The mining industry has a reputation for being a risky business, with health risks that are varied and often quite serious, and miners need to protect themselves accordingly. Nevertheless, mining doesn’t have to be unsafe. With the introduction of strict safety legislation and protocol and advances in safety equipment, the industry has seen its fatality rate drop over time. Although the goal of zero harm has not yet been achieved, it remains the standard that mining companies continue to strive towards. Understanding and being aware of the environment is the first step to preventing illness or injury in the mining workplace. Some common health risks to watch out for in the mining industry include coal dust, noise, whole-body vibration, UV exposure, musculoskeletal disorders, thermal stress, and chemical hazards. The mining industry has made significant improvements in health and safety over the last decade, reducing fatalities and serious injuries. However, the mining industry still has one of the highest rates of fatalities of any industry. Advanced data analytics and auditing the work procedures can dramatically help the mining companies to improve safety and decrease the incidents rates in the mine sites. Developing prediction models can use historical datasets to predict new accidents, injuries, and fatalities. Optimization models can provide practical suggestions to change the procedures and decrease human and machine errors to increase safety. Moreover, the artificial intelligence algorithms can help managers to make better decisions in this field.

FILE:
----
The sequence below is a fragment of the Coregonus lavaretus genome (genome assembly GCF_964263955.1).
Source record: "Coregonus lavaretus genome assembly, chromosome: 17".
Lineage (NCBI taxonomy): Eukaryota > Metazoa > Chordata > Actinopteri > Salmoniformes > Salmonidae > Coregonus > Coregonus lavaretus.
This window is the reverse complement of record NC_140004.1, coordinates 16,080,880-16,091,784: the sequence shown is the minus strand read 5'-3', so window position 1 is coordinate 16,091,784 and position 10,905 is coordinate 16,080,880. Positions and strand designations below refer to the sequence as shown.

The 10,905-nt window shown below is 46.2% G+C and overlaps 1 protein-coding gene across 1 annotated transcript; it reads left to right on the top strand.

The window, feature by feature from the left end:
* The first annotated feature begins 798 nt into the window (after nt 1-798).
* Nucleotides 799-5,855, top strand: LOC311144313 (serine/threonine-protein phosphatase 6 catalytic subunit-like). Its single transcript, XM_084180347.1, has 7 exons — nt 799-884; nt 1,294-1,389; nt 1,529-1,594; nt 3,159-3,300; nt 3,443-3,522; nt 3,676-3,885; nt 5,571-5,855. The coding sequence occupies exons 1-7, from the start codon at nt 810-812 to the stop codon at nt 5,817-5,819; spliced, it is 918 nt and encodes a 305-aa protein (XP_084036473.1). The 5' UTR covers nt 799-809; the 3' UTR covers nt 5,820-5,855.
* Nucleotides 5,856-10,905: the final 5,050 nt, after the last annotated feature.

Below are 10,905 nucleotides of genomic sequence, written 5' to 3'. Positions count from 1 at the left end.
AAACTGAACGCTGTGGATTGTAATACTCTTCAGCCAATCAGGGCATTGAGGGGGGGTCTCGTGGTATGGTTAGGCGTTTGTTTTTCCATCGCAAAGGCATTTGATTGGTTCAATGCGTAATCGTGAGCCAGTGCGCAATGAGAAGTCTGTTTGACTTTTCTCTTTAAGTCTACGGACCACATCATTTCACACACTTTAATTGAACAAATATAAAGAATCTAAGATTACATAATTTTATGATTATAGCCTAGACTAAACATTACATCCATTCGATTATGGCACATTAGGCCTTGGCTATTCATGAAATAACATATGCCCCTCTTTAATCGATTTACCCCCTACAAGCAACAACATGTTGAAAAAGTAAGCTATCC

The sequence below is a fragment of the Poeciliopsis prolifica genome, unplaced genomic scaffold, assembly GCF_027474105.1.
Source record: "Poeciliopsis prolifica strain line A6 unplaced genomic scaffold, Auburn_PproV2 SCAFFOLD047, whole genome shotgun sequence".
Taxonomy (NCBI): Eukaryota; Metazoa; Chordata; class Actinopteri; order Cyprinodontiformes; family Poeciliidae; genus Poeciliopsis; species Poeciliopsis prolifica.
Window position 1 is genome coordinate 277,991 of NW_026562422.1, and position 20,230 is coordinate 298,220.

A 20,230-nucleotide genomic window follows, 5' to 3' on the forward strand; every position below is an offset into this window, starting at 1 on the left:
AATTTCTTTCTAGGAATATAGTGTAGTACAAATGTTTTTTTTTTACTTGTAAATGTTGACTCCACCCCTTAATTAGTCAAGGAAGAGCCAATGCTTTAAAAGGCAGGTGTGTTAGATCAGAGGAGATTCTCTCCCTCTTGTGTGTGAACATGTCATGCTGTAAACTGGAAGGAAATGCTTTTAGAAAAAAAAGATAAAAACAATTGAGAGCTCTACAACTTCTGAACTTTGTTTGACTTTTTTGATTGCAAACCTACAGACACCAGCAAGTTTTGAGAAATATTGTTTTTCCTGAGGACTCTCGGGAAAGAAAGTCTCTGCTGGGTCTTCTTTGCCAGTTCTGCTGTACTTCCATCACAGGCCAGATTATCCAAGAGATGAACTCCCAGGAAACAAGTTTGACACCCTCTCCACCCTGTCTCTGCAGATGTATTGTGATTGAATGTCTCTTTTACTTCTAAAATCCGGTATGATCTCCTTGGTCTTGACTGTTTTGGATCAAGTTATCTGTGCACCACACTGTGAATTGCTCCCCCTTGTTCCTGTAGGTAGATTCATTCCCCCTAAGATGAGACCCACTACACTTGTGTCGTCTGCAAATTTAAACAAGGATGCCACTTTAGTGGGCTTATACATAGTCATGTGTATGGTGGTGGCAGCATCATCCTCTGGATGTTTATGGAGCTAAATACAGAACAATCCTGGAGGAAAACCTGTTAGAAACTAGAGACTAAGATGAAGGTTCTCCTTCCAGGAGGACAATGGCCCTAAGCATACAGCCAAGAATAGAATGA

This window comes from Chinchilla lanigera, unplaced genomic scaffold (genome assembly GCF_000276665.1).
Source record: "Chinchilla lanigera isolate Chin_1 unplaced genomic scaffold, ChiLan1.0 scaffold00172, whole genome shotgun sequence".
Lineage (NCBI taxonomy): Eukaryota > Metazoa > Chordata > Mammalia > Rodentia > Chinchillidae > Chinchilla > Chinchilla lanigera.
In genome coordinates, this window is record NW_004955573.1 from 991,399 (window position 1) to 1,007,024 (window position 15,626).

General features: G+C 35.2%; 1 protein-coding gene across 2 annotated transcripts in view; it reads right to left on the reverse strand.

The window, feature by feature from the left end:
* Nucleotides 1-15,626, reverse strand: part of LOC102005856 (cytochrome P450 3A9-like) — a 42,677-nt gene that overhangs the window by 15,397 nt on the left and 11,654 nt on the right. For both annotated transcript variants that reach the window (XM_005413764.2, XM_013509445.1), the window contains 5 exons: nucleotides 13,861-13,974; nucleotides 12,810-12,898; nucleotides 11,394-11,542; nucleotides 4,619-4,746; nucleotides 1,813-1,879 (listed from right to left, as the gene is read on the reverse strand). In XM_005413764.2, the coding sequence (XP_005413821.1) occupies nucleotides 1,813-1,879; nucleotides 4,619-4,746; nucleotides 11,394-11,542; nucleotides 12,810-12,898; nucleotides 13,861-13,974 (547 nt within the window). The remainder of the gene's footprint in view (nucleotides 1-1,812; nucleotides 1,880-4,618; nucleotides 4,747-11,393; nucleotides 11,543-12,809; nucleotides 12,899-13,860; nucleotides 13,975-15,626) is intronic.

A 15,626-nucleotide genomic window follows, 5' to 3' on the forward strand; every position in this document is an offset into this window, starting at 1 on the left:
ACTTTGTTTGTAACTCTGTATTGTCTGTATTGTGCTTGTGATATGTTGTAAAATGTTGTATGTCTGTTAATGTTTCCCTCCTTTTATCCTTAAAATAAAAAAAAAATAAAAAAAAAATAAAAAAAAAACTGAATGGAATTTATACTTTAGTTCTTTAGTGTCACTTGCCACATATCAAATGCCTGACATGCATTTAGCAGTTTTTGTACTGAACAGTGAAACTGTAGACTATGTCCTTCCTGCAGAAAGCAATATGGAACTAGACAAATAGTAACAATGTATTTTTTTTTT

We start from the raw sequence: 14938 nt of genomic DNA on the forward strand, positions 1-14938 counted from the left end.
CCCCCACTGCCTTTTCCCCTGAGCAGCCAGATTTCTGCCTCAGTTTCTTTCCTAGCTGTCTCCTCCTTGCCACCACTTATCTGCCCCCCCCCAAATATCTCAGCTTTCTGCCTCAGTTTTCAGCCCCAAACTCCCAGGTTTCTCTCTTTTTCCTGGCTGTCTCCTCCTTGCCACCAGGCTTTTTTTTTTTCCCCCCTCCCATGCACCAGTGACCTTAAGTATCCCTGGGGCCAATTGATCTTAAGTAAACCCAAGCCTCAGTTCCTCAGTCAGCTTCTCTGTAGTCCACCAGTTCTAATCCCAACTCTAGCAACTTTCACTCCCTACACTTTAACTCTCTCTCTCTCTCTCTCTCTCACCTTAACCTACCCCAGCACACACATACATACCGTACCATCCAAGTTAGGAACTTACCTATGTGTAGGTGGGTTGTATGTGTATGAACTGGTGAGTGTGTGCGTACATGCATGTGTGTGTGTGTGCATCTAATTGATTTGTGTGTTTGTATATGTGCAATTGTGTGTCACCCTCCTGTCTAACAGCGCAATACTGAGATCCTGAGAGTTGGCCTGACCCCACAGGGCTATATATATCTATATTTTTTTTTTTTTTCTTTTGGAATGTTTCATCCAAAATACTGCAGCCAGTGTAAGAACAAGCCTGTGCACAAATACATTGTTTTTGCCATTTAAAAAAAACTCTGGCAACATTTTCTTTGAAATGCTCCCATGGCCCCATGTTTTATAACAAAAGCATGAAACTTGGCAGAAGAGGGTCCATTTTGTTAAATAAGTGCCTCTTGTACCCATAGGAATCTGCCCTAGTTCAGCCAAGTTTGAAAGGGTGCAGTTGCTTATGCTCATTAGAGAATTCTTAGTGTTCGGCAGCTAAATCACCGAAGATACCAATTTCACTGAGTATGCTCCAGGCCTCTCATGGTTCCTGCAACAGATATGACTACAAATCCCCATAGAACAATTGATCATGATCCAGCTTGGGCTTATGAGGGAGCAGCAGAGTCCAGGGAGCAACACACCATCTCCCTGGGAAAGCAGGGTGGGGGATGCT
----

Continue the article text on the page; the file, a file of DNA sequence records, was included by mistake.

- Introduction to Mining Health and Safety
- Mine Ventilation
- Health and Medical Issues in Global Mining
- Gas and Dust Control
- Heat, Humidity, and Air Conditioning
- Radiation Control
- Noise Hazards and Controls